“The following is a resume of our settlement of the Musqueeam [sic] Reserve. Finding that the lot on which is the old Indian house site (Lot 28) visited by us on the 7th has been disposed of by Crown Grant, and is now in possession of the man, Boyd (who by the way has never made his appearance), we assign to the Indians in lieu thereof a better piece of land, more convenient to the main (old) reserve, and the only section of good land now available in the vicinity — viz: fractional Lots 8 & 9 on Sea Island, immediately opposite to, and about a mile distant South from the border of the old Reserve.
“As regards the rail round a small enclosure on the old village site (which however appears to have been made after the issue of the crown Grant to Boyd), and which rails are claimed by Simila-neuch, we arranged with Mr. Ferris, I.P., that he should see Mr. Boyd and recommend him in an amicable way to settle the matter with Simila-neuch, either by allowing him to remove the rails or by paying him for them. In the event of any backwardness on the part of Boyd to assent to this arrangement Mr. Ferris will consult with Mr. Superintendant [James] Lenihan as to further proceedings. The Chief Simila-neuch is quite content with this arrangement, which now rests with the parties named.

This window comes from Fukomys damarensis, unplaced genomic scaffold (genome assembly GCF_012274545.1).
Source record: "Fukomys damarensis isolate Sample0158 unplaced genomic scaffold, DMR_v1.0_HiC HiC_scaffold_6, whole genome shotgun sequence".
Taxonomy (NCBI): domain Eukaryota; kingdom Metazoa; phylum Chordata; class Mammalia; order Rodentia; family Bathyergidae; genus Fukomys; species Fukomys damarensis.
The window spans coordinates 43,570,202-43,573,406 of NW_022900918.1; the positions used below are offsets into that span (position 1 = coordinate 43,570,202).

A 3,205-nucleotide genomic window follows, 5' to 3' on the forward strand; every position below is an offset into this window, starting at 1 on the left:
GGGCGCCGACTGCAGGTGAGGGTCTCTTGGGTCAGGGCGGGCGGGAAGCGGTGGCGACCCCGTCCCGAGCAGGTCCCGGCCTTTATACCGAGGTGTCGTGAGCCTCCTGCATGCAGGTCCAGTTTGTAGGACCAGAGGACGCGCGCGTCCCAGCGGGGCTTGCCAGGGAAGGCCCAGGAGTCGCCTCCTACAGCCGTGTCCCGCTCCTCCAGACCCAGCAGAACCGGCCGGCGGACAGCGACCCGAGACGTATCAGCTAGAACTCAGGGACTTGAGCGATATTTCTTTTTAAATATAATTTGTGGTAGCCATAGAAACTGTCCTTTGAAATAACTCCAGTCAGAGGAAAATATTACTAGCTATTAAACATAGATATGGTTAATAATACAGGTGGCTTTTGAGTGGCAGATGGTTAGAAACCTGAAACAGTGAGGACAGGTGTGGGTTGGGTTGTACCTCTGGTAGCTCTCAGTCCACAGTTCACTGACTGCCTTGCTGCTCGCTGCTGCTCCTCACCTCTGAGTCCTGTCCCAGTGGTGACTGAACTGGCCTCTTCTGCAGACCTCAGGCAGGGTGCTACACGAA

“As regards the original Reserve the Commissioners confirm it to these Indians as on the official Map, namely, as including 342 acres, and from the high water line down to low water mark, so as to include the privilege of dyking [sic] to reclaim the land.
“The Commissioners secure to the Indians the right of way through a portion of land (so far apparently unoccupied) lying at the back (or Northern boundary) of the old Reserve and contiguous, Westward, to Sec. 320 [I think this is what he says], to the public road leading to New Westminster; and thence again to a certain Cranberry Swamp northward of the road, in which they have a prescriptive right of gathering fruit for use or sale.